The South African artist advocates for empathy and inclusion through Hollywood stars and video art.

Art Radar looks at the oeuvre of artist and self-proclaimed storyteller Candice Breitz, and its relevance in a time when fake news and real stories are arranged by algorithms rather than cruciality or authenticity.

Video and photographic artist Candice Breitz speaking from experience at Art Basel, 2017. Image courtesy Art Basel.

Video and photographic artist Candice Breitz speaking from experience at Art Basel, 2017. Image courtesy Art Basel.

This article was written by a participant in our art writing diploma programme. Do you want to write for Art Radar too? Click here to find out more about our Diploma in Art Journalism & Writing.

Tackling topics of identity, empathy and voice, Candice Breitz (b. 1972, Johannesburg) sees herself more as a storyteller than an artist, sharing stories that, as described in her biography, centre on the means through which “an individual becomes him- or herself in relation to a larger community”. These almost anthropological examinations look at both local and global communities and how they shape the voices we elevate, and how this affects the cultivation of empathy.

Breitz has most recently demonstrated these themes in the work Love Story (2016), first made available for public viewing at the 2017 Venice Biennale in the South Africa Pavilion, and most recently shown at the NGV Triennial in Australia between 15 December 2017 until 15 April 2018. Her work has also been exhibited at the Palais de Tokyo (Paris), the South African National Gallery (Cape Town), ACMI (Melbourne), the Louisiana Museum of Modern Art (Humblebaek), at biennales in Venice (2005, 2017), Dakar (2014), Istanbul (1999) and Singapore (2011), and at the Sundance Film Festival (2009) and the Toronto International Film Festival (2013). Breitz has been a tenured professor at the Hochschule für Bildende Künste in Braunschweig since 2007.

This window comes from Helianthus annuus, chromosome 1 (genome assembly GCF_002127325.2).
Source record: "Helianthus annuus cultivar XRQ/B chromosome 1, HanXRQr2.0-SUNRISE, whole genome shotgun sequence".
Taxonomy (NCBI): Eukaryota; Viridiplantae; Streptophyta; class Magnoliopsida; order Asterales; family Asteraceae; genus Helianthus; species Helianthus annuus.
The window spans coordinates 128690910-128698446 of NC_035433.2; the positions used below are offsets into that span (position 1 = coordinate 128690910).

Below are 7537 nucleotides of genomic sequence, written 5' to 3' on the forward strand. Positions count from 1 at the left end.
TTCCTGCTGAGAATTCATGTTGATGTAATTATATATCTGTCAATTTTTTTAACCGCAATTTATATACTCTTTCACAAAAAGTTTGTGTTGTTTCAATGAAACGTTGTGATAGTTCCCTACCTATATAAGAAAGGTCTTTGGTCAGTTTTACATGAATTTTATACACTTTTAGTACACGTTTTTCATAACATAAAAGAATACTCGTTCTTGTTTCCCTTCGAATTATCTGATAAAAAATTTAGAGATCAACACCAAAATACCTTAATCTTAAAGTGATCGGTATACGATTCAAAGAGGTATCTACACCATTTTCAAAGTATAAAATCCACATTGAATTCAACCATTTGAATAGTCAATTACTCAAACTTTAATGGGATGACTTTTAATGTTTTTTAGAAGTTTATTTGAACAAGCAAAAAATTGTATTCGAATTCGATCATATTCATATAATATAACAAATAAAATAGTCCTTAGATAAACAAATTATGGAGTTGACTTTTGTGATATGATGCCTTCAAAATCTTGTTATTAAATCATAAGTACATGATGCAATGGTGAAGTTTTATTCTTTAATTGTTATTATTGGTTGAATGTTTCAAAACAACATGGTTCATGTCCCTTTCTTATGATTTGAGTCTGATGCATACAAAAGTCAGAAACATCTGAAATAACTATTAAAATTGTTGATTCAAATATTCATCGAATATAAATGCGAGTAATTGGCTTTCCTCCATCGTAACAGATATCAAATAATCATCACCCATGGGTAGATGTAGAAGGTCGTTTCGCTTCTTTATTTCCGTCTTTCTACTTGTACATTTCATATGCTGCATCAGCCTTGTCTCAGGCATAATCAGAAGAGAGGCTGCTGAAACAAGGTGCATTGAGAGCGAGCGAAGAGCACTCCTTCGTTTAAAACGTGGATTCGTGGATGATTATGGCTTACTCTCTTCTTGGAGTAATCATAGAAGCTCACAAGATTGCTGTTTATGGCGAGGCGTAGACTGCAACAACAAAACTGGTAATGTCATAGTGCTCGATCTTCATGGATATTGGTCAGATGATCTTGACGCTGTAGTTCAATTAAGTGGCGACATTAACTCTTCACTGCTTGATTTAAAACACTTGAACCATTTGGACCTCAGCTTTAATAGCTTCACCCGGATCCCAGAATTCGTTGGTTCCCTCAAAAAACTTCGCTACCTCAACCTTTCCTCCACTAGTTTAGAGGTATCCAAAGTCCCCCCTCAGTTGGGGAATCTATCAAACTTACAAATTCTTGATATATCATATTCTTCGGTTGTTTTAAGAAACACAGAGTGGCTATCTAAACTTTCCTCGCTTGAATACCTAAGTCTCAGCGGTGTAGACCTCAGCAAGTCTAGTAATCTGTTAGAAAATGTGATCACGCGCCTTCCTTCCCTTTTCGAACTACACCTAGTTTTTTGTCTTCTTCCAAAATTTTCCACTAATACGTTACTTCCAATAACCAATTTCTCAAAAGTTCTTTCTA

Multiple communities

Although her career began in South Africa, Candice Breitz is now primarily based in Berlin. This move from the native country to the cultural capitals of Europe and the U.S. is a common act by many artists. Breitz said in a conversation at Art Basel 2017 that she finds speaking about her exit “painful,” having left South Africa in 1994 – the year of Nelson Mandela’s election win, and a “crucial” time of South African transition. However, she added:

I don’t personally spend too much time worrying about how I will be perceived, or whether I am authentically performing my roots, because […] what is the community that I identify with? Is it a national community, a gendered community, a diasporic community?

This recognition of her own place within multiple communities is perhaps why her focus is so global. Although loyal to both the country she comes from and the one she resides in, there is no specific cultural tone to her work, other than one of empathy. Breitz carefully shares narratives that highlight the way in which people identify themselves and how they are identified by others.

Click here to watch the trailer of ‘Love Story’ (2016) [TRAILER] by Candice Breitz on Vimeo